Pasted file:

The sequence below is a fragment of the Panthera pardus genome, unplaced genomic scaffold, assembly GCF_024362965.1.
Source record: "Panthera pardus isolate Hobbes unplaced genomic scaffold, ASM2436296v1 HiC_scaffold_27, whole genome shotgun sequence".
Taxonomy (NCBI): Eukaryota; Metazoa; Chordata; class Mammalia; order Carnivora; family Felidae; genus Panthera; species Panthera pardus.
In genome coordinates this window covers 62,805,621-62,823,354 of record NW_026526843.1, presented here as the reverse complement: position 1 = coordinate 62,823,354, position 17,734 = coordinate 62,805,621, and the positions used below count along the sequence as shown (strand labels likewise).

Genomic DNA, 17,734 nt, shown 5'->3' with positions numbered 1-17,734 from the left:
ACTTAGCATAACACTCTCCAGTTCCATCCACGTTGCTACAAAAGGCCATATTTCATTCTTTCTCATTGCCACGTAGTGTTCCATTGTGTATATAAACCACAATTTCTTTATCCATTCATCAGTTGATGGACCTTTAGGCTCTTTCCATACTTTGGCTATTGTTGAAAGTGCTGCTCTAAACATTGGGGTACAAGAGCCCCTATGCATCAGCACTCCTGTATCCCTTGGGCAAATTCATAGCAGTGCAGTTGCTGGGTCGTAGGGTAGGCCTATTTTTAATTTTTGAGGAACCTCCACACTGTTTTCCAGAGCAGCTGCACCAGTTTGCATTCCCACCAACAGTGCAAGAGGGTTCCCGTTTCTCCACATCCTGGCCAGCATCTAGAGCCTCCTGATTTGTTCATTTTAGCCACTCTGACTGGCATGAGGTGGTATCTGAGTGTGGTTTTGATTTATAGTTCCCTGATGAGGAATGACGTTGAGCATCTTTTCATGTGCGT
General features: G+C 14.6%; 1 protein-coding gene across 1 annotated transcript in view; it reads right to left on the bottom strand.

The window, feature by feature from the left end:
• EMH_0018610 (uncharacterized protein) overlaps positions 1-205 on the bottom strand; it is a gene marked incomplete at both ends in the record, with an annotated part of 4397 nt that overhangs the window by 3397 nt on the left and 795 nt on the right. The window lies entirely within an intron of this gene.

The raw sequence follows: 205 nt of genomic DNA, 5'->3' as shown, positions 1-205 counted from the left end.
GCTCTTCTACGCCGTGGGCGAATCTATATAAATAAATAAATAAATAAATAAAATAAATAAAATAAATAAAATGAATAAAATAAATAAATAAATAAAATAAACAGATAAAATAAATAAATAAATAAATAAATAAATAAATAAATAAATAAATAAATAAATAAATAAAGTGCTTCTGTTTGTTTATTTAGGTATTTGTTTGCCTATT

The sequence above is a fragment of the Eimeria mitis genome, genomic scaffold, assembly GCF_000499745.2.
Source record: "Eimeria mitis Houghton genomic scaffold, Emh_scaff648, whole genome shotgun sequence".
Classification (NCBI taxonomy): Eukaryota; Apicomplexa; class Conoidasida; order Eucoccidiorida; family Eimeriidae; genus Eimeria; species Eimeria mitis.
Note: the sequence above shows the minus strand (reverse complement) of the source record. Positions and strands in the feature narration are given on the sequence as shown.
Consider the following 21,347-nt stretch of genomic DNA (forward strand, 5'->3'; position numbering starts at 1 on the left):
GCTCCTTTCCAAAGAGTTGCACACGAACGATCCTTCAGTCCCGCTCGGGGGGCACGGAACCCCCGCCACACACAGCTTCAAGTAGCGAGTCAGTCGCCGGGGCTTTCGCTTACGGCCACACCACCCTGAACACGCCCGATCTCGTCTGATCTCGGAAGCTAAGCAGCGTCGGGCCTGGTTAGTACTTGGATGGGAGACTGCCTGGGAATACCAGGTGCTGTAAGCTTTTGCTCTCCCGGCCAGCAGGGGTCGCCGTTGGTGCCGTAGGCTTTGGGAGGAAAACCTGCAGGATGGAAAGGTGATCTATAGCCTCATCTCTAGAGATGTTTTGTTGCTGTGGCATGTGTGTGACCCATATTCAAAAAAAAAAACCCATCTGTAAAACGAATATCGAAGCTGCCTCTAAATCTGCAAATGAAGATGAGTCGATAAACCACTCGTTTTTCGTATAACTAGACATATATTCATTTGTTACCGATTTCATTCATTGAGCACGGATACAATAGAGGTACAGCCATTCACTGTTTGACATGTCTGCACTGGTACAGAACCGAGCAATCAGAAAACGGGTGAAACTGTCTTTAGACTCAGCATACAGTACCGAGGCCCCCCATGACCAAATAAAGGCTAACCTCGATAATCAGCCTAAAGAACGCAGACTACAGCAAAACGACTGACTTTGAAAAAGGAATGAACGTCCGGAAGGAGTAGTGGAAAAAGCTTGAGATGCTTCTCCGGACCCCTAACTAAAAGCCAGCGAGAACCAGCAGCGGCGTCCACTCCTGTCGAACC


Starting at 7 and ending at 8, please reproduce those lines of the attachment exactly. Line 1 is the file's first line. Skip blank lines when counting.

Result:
General features: G+C 14.6%; 1 protein-coding gene across 1 annotated transcript in view; it reads right to left on the bottom strand.

The window, feature by feature from the left end: